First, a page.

21 March 2013 ~ 0 Comments

why are you leaving (or did you leave) your current position?

I was reading through one of my favorite books, “65 Interview Questions,” and I read the following question. “Why are you leaving (or did you leave) this position?”  because it reminds me about one of the most important principles of getting the very highest rates, and it underscores the importance of working in the highest-demanded areas possible, and it perfectly represents one of the best strategies you can employ when looking for and getting new jobs in SAP (and anywhere, really…)

Your most important, your strongest leverage in this business is scarcity. The very best answer is that you’re not 100% committed to leaving your current post. That you’re happy to stay put, but you’re always open to new and interesting opportunities if the right offer comes along. This is important because it means you are scarce – even if you receive an offer, you may decide that it’s best for you to stay put. This is counter-intuitive, but think about it.. this is human nature. Do you want something that is in abundance? Somebody who is falling all over themselves to come work for you?  Or do you want the person who is in-demand, the person who has plenty of opportunity. Hiring managers are just the same as you and me — they want to work with the person who is so in demand that even if they receive a job offer… they may not accept.  You need to be in a position to demand an offer by a certain date, or else risk losing your further involvement or consideration by the company.

This is an introduction to the concept of scarcity that I discuss at length in Breaking into SAP – how to present yourself as a scarce resource (your time, of course is scarce…)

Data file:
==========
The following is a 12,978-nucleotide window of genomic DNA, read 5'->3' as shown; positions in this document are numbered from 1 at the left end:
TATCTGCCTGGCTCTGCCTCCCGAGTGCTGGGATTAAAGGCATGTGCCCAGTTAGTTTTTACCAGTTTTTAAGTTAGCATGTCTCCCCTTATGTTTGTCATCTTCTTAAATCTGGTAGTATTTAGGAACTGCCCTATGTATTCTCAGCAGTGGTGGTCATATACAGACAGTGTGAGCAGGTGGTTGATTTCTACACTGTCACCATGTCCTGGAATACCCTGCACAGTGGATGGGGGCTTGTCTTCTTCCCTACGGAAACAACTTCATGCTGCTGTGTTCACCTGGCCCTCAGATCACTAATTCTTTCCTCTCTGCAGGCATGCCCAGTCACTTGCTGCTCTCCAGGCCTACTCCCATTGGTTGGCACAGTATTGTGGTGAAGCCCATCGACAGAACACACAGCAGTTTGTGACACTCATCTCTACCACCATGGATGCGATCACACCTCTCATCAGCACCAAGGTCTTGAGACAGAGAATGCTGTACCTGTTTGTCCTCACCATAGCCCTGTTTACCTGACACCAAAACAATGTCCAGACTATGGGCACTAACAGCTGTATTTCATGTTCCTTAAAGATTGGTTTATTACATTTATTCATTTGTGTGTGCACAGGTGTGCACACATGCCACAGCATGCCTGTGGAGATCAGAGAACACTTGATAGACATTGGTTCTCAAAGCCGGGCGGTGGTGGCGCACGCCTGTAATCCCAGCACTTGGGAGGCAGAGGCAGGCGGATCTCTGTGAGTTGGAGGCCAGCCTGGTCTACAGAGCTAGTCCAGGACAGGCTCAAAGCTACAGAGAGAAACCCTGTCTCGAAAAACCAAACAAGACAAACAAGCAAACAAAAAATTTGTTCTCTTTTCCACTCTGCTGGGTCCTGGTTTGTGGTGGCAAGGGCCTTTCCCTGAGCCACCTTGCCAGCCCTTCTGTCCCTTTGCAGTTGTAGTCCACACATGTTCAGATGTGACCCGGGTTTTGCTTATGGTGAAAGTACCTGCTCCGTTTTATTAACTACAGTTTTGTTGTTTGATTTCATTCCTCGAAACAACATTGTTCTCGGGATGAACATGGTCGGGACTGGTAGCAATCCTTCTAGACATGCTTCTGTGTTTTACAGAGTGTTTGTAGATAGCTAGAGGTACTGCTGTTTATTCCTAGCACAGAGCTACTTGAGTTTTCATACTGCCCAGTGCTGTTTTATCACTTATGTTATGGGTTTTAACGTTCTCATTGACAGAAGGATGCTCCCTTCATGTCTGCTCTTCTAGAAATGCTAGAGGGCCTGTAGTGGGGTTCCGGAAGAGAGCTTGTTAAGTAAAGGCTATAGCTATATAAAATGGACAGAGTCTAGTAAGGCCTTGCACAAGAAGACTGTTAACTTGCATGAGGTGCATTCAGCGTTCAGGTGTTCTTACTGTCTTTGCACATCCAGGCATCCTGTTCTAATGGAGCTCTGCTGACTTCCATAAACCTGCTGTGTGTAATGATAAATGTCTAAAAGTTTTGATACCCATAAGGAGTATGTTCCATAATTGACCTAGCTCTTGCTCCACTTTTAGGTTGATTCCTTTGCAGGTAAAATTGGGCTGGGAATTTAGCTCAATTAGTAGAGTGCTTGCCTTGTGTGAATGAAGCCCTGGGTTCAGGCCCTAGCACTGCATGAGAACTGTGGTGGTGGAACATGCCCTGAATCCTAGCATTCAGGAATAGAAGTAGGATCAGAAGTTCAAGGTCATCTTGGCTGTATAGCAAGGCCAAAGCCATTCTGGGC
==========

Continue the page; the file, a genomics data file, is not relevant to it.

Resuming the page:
What if you are not currently employed?

The standard “career counselor” answer is “Never lie about being fired.” But I’ve yet to hear of a successful interview after somebody says “I was fired from my last job.” So you’re going to have to be a bit more creative.  If you’ve taken a break to raise children, travel, or do something entrepreneurial – if it has something to do with software, so much the better.  I like hearing from people who have started their own software companies, or who have dedicated time to studying internet marketing or extensive international travel. These stories make you interesting and desireable as a workmate.  So please don’t go into detail about your latest firing – rather, talk about what you’ve been doing with your time between jobs. If it’s interesting and relevant, you may find yourself at an advantage in the interview.

I hope this helps.

Truly, Jim Stewart


P.S. this week, if you haven’t heard — I’ve been offering people a CV/resume review and one round of commentary for people who pick up a consulting pack before March 27th. This is a HUGE bonus, obviously, so don’t wait – this will NOT be available after the 27th.




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